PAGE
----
DUI Testing

The Tests Used to Determine Whether a Driver is Guilty of DUI

DUI is a specialized type of criminal offense. It involves specific tests that are conducted to determine whether a driver should be charged with and convicted of driving under the influence based upon the laws of the state in which the alleged offense occurred. While every state will have its own set of laws and testing procedures, there are key types of tests and evidence that may be used in an effort to secure a conviction against a driver charged with DUI, OUI or DWI.

An Overview of DUI Tests and Procedures

You can learn more about the key topics associated with DUI testing by reviewing the information we have included below:

Blood Alcohol Concentration (BAC)
A driver's blood alcohol concentration, or BAC, is one of the most important aspects of a DUI case. It is illegal for a driver to operate a vehicle with a BAC of .08% or greater (or lower if an underage or commercial driver), and if a chemical test shows a driver has an unlawful BAC, that driver will likely face criminal charges for DUI. Read more about blood alcohol concentration issues.

Blood Tests
A blood test is generally considered more accurate than a breath test and is administered by taking a sample of a driver's blood to determine its alcohol level. Read more about blood tests.

Breath Tests
Most often, a breath test will be administered to determine a driver's BAC after an arrest for DUI. This is conducted by having the driver blow into a device that measures the concentration of alcohol in his or her breath. Read more about breath tests.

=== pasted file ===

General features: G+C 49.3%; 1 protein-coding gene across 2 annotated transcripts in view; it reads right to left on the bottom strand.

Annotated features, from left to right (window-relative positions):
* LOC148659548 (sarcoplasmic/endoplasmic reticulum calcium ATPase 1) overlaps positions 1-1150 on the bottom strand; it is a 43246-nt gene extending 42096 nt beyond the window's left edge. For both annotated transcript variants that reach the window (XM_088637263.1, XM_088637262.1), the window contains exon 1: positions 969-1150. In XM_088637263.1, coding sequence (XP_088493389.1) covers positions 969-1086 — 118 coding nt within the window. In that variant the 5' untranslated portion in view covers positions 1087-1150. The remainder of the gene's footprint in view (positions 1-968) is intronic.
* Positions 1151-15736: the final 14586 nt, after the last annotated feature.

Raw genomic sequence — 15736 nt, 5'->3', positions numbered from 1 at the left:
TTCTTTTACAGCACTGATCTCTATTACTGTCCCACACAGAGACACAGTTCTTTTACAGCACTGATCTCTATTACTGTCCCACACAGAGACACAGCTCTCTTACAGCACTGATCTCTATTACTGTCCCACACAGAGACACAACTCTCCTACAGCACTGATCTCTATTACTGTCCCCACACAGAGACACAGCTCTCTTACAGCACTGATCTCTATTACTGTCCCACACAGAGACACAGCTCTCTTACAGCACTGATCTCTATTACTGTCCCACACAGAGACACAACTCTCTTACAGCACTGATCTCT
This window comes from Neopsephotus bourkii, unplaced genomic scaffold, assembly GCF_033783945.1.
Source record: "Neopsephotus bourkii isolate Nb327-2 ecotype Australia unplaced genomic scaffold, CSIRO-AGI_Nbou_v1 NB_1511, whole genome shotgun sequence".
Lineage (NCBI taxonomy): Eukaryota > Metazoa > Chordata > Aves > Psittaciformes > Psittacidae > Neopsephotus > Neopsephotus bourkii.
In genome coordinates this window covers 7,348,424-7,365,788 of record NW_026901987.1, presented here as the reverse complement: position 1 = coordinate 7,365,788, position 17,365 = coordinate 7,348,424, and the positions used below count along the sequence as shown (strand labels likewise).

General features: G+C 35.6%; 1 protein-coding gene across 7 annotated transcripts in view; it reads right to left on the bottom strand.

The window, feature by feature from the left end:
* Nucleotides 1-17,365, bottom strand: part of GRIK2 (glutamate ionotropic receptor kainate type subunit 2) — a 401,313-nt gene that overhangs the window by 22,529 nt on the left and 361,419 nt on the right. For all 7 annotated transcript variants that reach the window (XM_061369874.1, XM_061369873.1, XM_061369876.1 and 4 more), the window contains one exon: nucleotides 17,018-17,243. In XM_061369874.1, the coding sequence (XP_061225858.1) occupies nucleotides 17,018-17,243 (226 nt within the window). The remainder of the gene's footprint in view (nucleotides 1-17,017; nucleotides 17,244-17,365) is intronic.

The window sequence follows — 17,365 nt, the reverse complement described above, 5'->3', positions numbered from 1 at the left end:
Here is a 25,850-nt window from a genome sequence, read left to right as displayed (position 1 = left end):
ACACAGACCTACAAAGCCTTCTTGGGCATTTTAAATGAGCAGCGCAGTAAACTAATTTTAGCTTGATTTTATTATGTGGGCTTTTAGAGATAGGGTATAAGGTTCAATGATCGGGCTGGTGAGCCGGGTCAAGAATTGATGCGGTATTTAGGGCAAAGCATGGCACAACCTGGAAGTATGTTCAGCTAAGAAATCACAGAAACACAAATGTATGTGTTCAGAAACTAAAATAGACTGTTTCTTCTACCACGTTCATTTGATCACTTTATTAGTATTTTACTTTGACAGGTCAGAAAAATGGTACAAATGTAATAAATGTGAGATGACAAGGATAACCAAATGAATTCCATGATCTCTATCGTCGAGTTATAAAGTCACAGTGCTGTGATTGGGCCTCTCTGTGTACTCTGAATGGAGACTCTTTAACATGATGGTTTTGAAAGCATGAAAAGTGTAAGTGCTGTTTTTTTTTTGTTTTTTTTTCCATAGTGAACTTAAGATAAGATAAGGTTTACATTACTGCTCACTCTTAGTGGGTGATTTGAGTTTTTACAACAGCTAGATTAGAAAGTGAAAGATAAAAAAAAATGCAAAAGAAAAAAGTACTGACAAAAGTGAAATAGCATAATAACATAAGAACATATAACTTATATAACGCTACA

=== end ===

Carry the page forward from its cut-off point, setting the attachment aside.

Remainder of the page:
Breath Test Refusals
Refusing a breath or blood test after a DUI arrest is a serious matter. A driver may face license suspension and other penalties for a refusal of this kind, based upon the laws of the state. Read more about refusing a breath test.

Challenging Blood and Breath Tests
The results of a breath test or blood test may be challenged on the basis that the test was conducted improperly, the breath test device malfunctioned, the blood sample was improperly handled or various other scenarios.

Common Faults with Breath Tests
There are specific faults that may be found in breath testing conducted in association with DUI charges. The breath test device, for example, may be improperly calibrated or may malfunction. The test may be administered improperly.

Field Sobriety Tests
Used to determine whether a driver's normal abilities, such as balance and coordination, are impaired as a result of alcohol or drugs, field sobriety tests are an important part of how an officer will establish probable cause to make an arrest for DUI. Read more about field sobriety tests.

Implied Consent
Each state has its own version of Implied Consent laws, which essentially involve a driver's "implied" consent to agree to chemical testing if he or she is lawfully pulled over and arrested for DUI. As such, a driver may face penalties for refusing a breath or blood test after a DUI arrest. Read more about implied consent.

Roadside/Portable Breath Tests
In some cases, an officer may request that a driver submit to a portable breath test at the roadside. Depending on the jurisdiction and whether the driver is under the age of 21, the driver may be able to politely refuse this type of breath test without fear of facing penalties.

Sobriety Checkpoints
A sobriety checkpoint is a type of roadblock set up in order to allow for the random testing of drivers to determine whether they are driving under the influence of alcohol or drugs. There are specific rules and procedures that must be followed at DUI roadblocks to ensure they do not violate drivers' rights.

Find a local DUI attorneywho can help you better understand DUI testing and your legal rights.